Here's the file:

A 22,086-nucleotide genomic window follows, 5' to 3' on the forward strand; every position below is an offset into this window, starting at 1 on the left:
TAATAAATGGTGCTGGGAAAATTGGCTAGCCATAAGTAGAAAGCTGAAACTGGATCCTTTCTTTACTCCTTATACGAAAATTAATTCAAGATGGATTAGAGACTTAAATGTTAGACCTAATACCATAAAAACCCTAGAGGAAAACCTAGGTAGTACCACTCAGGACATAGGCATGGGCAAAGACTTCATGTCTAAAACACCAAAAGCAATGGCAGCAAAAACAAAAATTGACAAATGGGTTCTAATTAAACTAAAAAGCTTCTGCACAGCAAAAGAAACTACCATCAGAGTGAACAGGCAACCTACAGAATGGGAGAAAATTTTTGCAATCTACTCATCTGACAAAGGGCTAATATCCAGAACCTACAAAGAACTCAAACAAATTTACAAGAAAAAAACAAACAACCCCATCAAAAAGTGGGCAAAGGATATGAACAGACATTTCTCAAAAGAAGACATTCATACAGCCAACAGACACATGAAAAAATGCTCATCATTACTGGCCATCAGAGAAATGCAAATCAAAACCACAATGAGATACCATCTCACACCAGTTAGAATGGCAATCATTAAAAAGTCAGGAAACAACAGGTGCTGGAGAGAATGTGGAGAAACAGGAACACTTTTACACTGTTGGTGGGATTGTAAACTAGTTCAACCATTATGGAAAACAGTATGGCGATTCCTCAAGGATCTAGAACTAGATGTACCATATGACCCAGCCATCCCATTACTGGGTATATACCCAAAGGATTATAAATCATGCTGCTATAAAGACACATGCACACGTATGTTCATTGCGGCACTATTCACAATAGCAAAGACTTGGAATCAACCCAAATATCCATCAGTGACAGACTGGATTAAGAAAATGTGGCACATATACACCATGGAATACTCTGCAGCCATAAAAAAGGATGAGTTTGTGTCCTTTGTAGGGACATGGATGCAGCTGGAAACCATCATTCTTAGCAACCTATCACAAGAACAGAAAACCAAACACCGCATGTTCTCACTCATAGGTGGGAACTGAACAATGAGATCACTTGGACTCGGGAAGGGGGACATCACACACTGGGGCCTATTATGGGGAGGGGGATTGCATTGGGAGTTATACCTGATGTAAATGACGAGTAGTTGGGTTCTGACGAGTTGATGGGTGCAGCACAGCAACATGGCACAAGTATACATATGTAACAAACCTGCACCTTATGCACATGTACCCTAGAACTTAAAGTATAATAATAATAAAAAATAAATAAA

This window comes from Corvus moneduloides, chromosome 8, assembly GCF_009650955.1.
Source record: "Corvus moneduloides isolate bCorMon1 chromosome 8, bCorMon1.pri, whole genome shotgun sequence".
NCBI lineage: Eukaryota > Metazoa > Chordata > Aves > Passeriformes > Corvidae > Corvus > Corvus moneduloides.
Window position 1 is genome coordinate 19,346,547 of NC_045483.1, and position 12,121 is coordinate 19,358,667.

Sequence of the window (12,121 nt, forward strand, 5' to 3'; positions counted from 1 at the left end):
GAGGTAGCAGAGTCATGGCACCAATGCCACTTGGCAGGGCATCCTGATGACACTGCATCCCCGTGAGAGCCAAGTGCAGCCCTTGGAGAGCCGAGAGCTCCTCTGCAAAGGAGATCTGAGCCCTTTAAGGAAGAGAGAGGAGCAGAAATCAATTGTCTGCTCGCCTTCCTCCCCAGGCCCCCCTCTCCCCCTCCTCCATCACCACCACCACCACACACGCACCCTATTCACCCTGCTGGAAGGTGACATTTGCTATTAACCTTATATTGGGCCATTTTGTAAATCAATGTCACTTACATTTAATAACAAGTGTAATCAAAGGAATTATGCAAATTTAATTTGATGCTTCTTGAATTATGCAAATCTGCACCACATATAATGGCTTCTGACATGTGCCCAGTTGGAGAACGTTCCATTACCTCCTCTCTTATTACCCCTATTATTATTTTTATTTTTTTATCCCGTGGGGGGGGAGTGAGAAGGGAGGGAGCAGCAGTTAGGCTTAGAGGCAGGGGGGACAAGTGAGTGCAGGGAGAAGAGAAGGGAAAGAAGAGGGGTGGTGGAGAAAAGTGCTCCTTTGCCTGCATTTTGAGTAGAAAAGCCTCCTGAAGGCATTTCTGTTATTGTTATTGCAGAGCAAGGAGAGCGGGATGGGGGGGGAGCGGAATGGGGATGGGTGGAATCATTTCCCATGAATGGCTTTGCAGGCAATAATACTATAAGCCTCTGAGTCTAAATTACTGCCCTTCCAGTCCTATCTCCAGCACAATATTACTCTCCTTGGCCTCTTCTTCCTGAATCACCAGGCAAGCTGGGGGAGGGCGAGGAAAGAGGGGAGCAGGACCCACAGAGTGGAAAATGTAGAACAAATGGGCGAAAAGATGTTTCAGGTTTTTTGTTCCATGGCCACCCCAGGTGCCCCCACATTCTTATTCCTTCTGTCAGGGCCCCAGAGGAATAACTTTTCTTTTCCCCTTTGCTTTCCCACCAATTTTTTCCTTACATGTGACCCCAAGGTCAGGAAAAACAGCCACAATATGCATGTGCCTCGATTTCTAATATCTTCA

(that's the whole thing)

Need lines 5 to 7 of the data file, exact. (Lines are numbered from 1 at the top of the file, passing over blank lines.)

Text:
NCBI lineage: Eukaryota > Metazoa > Chordata > Aves > Passeriformes > Corvidae > Corvus > Corvus moneduloides.
Window position 1 is genome coordinate 19,346,547 of NC_045483.1, and position 12,121 is coordinate 19,358,667.

Sequence of the window (12,121 nt, forward strand, 5' to 3'; positions counted from 1 at the left end):